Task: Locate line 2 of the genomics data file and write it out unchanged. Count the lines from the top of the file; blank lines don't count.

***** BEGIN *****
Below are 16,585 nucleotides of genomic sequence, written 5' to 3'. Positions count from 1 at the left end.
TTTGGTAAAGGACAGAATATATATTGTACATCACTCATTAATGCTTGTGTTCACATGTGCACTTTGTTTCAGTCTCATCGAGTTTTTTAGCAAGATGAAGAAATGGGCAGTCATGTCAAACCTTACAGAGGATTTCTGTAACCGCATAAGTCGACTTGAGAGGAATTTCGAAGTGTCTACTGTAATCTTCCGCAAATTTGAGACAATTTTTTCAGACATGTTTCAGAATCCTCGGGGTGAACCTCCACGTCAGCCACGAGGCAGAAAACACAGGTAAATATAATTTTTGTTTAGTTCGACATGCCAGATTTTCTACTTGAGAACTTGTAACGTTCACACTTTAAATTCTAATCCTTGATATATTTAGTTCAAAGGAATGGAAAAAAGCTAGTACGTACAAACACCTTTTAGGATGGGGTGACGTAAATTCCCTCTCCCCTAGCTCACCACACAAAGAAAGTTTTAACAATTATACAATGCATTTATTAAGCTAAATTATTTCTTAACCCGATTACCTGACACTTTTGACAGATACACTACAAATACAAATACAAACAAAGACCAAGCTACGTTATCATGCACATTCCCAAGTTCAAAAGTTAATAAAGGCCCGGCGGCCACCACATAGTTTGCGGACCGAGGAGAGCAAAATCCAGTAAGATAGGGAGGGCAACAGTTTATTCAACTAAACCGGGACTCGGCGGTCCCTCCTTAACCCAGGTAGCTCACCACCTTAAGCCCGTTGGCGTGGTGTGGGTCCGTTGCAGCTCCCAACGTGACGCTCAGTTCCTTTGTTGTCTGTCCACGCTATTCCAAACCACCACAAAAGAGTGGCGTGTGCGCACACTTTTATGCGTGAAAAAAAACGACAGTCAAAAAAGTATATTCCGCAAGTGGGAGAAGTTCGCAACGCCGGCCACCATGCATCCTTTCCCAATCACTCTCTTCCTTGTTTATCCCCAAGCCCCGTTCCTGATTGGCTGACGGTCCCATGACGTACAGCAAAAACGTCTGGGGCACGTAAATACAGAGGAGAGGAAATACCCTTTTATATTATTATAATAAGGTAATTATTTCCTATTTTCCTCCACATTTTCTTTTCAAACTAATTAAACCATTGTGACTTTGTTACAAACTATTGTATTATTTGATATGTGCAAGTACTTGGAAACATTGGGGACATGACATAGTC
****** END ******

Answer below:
TTTGGTAAAGGACAGAATATATATTGTACATCACTCATTAATGCTTGTGTTCACATGTGCACTTTGTTTCAGTCTCATCGAGTTTTTTAGCAAGATGAAGAAATGGGCAGTCATGTCAAACCTTACAGAGGATTTCTGTAACCGCATAAGTCGACTTGAGAGGAATTTCGAAGTGTCTACTGTAATCTTCCGCAAATTTGAGACAATTTTTTCAGACATGTTTCAGAATCCTCGGGGTGAACCTCCACGTCAGCCACGAGGCAGAAAACACAGGTAAATATAATTTTTGTTTAGTTCGACATGCCAGATTTTCTACTTGAGAACTTGTAACGTTCACACTTTAAATTCTAATCCTTGATATATTTAGTTCAAAGGAATGGAAAAAAGCTAGTACGTACAAACACCTTTTAGGATGGGGTGACGTAAATTCCCTCTCCCCTAGCTCACCACACAAAGAAAGTTTTAACAATTATACAATGCATTTATTAAGCTAAATTATTTCTTAACCCGATTACCTGACACTTTTGACAGATACACTACAAATACAAATACAAACAAAGACCAAGCTACGTTATCATGCACATTCCCAAGTTCAAAAGTTAATAAAGGCCCGGCGGCCACCACATAGTTTGCGGACCGAGGAGAGCAAAATCCAGTAAGATAGGGAGGGCAACAGTTTATTCAACTAAACCGGGACTCGGCGGTCCCTCCTTAACCCAGGTAGCTCACCACCTTAAGCCCGTTGGCGTGGTGTGGGTCCGTTGCAGCTCCCAACGTGACGCTCAGTTCCTTTGTTGTCTGTCCACGCTATTCCAAACCACCACAAAAGAGTGGCGTGTGCGCACACTTTTATGCGTGAAAAAAAACGACAGTCAAAAAAGTATATTCCGCAAGTGGGAGAAGTTCGCAACGCCGGCCACCATGCATCCTTTCCCAATCACTCTCTTCCTTGTTTATCCCCAAGCCCCGTTCCTGATTGGCTGACGGTCCCATGACGTACAGCAAAAACGTCTGGGGCACGTAAATACAGAGGAGAGGAAATACCCTTTTATATTATTATAATAAGGTAATTATTTCCTATTTTCCTCCACATTTTCTTTTCAAACTAATTAAACCATTGTGACTTTGTTACAAACTATTGTATTATTTGATATGTGCAAGTACTTGGAAACATTGGGGACATGACATAGTC